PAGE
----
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  • Interviews / Q&As

Player, academic and composer, Paul Tynan has won praise from The International Trumpeters’ Guild for his “creative genius”. He is playing dates around Ireland this August alongside Limerick Jazz Society’s John Daly on drums, Joe O’Callaghan on guitar and Peter Hanagan on bass.

Paul Tynan plays The Cooler on Sunday 13th August with John Daly, Joe O'Callaghan and Peter Hanagan. We had a quick chat to get to know him ahead of his Irish tour dates.

Tell us about your musical background and the influences that shaped you as a trumpet player?
My musical background is both interesting and boring at the same time, ha! I grew up in a household that was really supportive of the arts. My father was a dancer and my mother, a musician, so there was always something creative going on at home. They also took to most of their gigs as a kid. So It was pretty natural that I became interested in some sort of creative expression for myself. As for being a trumpet player, I followed the normal path. Learning how to play in the school band programs and I took lessons with some really great teachers. I didn’t really discovered Jazz until my early 20s when I was living in Sweden. Initially became interested in trumpet players like Don Cherry, Tim Hagans, and Kenny Wheeler. And then after that Freddie Hubbard, Miles Davis and the like. I’d also like to think my compositions helped me develop my sound as an improviser. I think of composition is improvisation just slowed way down. And then I guess the reverse would be true: Improvisation is just composition speedway up.

Does any one gig stand out to you as a performance highlight?
There’s been a few performances throughout my career that when I look back, I have real fond memories of. In recent memory right before the pandemic I was invited to play at the Kathmandu Jazz Festival in Nepal. That was an absolutely incredible musical experience, the people and other artists at the festival were incredibly wonderful to meet and work with. And the audiences were engaging; that’s always a lot of fun. During one of the performances a transformer blew up with big bang, and a small fire with lots of smoke and that electrical fire smell. This shut the power off to the stage. We did the only thing we could do – We kept playing acoustically – it was a beautiful chaos. They got the power back on and we finished the set!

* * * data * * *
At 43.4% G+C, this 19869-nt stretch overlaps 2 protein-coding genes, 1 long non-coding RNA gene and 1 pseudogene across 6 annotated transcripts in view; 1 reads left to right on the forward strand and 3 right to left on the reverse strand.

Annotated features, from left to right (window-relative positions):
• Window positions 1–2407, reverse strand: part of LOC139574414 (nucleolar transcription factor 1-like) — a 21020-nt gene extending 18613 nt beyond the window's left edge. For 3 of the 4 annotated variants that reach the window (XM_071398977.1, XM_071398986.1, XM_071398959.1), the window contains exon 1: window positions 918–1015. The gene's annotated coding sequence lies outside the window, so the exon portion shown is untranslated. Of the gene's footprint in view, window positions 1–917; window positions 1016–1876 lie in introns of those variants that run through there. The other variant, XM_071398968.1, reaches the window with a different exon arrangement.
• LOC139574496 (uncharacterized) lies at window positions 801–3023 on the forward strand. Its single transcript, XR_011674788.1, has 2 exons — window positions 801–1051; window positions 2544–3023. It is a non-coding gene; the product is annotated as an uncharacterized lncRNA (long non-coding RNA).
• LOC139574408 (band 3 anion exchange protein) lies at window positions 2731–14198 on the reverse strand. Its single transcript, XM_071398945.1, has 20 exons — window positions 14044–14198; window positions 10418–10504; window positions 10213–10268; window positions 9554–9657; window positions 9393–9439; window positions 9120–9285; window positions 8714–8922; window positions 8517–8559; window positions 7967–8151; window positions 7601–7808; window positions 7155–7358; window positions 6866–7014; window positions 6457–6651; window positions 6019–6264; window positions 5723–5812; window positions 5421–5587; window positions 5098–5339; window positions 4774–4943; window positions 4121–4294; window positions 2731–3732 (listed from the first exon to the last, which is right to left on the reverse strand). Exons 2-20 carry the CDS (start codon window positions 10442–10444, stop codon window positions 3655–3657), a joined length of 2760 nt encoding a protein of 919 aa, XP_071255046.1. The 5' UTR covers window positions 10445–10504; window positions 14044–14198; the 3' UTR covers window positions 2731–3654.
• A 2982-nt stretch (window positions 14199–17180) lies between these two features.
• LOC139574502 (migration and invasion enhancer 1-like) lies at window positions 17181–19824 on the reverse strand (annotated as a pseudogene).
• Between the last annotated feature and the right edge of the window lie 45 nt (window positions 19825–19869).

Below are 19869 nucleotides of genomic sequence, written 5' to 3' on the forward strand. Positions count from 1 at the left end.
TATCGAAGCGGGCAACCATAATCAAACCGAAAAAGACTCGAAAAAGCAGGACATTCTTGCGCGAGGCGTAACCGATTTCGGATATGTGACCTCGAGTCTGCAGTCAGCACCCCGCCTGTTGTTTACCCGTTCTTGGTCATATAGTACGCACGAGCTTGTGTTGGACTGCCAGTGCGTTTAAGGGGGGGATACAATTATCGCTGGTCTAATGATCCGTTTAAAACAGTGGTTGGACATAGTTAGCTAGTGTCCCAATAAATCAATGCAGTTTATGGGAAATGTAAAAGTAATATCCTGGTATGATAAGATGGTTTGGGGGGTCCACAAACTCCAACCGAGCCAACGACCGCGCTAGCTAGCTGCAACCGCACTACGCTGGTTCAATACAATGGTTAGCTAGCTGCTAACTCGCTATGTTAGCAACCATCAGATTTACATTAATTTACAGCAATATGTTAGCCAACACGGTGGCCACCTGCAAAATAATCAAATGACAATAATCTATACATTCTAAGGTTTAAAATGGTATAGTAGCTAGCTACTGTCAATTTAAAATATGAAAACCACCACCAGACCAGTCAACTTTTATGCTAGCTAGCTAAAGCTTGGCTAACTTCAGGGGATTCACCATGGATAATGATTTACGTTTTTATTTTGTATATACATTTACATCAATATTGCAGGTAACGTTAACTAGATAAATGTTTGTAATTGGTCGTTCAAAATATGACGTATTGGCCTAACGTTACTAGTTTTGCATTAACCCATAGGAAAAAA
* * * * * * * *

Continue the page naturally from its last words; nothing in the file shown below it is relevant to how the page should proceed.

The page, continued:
What brings you to Ireland? Have you played here before?
I have! A few years ago, I was very fortunate to play in Ireland with John Daly, Peter Hanagan and a Canadian guitar player named Jake Hanlon. So I’m really quite excited to come back. Peter and I are old friends from our days spent in Texas going to university together and we always have a lot of fun and get into a bit of trouble when we get to hang out! I’m especially looking forward to this round of gigs because I’m getting to play in a few places that I have not played before, including this gig at The Cooler. The thrill of discovery is always fun for me whether it’s new music, new people or new places.

What can Irish audiences expect from your shows here with John Daly as part of the Limerick Jazz Quartet?
I tend to favour music that has really rich harmony and song like melodies. We’ll be playing some of my own compositions, and then filling out the sets some standards in that vein that (I think) are really fun to play. Also bad jokes… sometimes I simply can’t help myself when I’m interacting with the audience!

Trumpeter Paul Tynan is a Professor of Music at St. Francis Xavier University in Canada and co-leads the “BiCoastal Collective”, with Grammy winning saxophonist Aaron Lington.

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